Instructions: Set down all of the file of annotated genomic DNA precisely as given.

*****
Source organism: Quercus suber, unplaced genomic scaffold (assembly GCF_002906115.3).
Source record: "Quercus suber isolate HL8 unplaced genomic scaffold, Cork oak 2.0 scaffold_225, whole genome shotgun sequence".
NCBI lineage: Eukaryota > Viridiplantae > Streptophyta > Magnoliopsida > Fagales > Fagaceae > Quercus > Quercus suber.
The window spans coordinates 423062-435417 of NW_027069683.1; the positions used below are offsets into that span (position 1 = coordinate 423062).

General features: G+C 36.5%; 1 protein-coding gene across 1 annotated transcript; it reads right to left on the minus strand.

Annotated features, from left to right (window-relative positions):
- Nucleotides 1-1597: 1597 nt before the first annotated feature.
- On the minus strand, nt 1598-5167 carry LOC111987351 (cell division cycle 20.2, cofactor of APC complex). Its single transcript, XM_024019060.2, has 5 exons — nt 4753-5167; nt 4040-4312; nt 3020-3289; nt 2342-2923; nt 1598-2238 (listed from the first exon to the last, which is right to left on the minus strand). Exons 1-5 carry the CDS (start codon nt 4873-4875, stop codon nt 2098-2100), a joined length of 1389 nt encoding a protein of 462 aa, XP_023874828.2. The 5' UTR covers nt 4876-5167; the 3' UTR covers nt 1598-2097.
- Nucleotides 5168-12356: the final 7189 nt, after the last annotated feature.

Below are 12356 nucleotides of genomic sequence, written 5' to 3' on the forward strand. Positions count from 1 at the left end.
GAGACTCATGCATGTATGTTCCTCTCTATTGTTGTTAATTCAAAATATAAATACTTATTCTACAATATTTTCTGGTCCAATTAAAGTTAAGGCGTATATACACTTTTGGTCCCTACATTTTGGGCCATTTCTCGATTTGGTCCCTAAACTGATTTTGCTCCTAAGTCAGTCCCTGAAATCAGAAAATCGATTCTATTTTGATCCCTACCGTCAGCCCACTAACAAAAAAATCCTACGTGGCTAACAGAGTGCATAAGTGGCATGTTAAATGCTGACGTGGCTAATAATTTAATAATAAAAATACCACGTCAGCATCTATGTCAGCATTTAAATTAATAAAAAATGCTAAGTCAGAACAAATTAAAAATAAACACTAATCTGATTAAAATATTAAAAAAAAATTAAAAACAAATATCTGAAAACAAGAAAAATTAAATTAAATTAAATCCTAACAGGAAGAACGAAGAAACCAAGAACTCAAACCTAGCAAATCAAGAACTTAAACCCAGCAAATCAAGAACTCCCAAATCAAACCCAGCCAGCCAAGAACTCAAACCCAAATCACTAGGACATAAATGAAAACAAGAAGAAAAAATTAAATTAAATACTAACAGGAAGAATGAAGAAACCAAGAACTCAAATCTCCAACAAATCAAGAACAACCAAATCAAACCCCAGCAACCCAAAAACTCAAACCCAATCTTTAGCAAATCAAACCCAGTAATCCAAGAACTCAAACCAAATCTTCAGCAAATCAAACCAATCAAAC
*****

Source organism: Quercus suber, unplaced genomic scaffold (assembly GCF_002906115.3).
Source record: "Quercus suber isolate HL8 unplaced genomic scaffold, Cork oak 2.0 scaffold_225, whole genome shotgun sequence".
NCBI lineage: Eukaryota > Viridiplantae > Streptophyta > Magnoliopsida > Fagales > Fagaceae > Quercus > Quercus suber.
The window spans coordinates 423062-435417 of NW_027069683.1; the positions used below are offsets into that span (position 1 = coordinate 423062).

General features: G+C 36.5%; 1 protein-coding gene across 1 annotated transcript; it reads right to left on the minus strand.

Annotated features, from left to right (window-relative positions):
- Nucleotides 1-1597: 1597 nt before the first annotated feature.
- On the minus strand, nt 1598-5167 carry LOC111987351 (cell division cycle 20.2, cofactor of APC complex). Its single transcript, XM_024019060.2, has 5 exons — nt 4753-5167; nt 4040-4312; nt 3020-3289; nt 2342-2923; nt 1598-2238 (listed from the first exon to the last, which is right to left on the minus strand). Exons 1-5 carry the CDS (start codon nt 4873-4875, stop codon nt 2098-2100), a joined length of 1389 nt encoding a protein of 462 aa, XP_023874828.2. The 5' UTR covers nt 4876-5167; the 3' UTR covers nt 1598-2097.
- Nucleotides 5168-12356: the final 7189 nt, after the last annotated feature.

Below are 12356 nucleotides of genomic sequence, written 5' to 3' on the forward strand. Positions count from 1 at the left end.
GAGACTCATGCATGTATGTTCCTCTCTATTGTTGTTAATTCAAAATATAAATACTTATTCTACAATATTTTCTGGTCCAATTAAAGTTAAGGCGTATATACACTTTTGGTCCCTACATTTTGGGCCATTTCTCGATTTGGTCCCTAAACTGATTTTGCTCCTAAGTCAGTCCCTGAAATCAGAAAATCGATTCTATTTTGATCCCTACCGTCAGCCCACTAACAAAAAAATCCTACGTGGCTAACAGAGTGCATAAGTGGCATGTTAAATGCTGACGTGGCTAATAATTTAATAATAAAAATACCACGTCAGCATCTATGTCAGCATTTAAATTAATAAAAAATGCTAAGTCAGAACAAATTAAAAATAAACACTAATCTGATTAAAATATTAAAAAAAAATTAAAAACAAATATCTGAAAACAAGAAAAATTAAATTAAATTAAATCCTAACAGGAAGAACGAAGAAACCAAGAACTCAAACCTAGCAAATCAAGAACTTAAACCCAGCAAATCAAGAACTCCCAAATCAAACCCAGCCAGCCAAGAACTCAAACCCAAATCACTAGGACATAAATGAAAACAAGAAGAAAAAATTAAATTAAATACTAACAGGAAGAATGAAGAAACCAAGAACTCAAATCTCCAACAAATCAAGAACAACCAAATCAAACCCCAGCAACCCAAAAACTCAAACCCAATCTTTAGCAAATCAAACCCAGTAATCCAAGAACTCAAACCAAATCTTCAGCAAATCAAACCAATCAAAC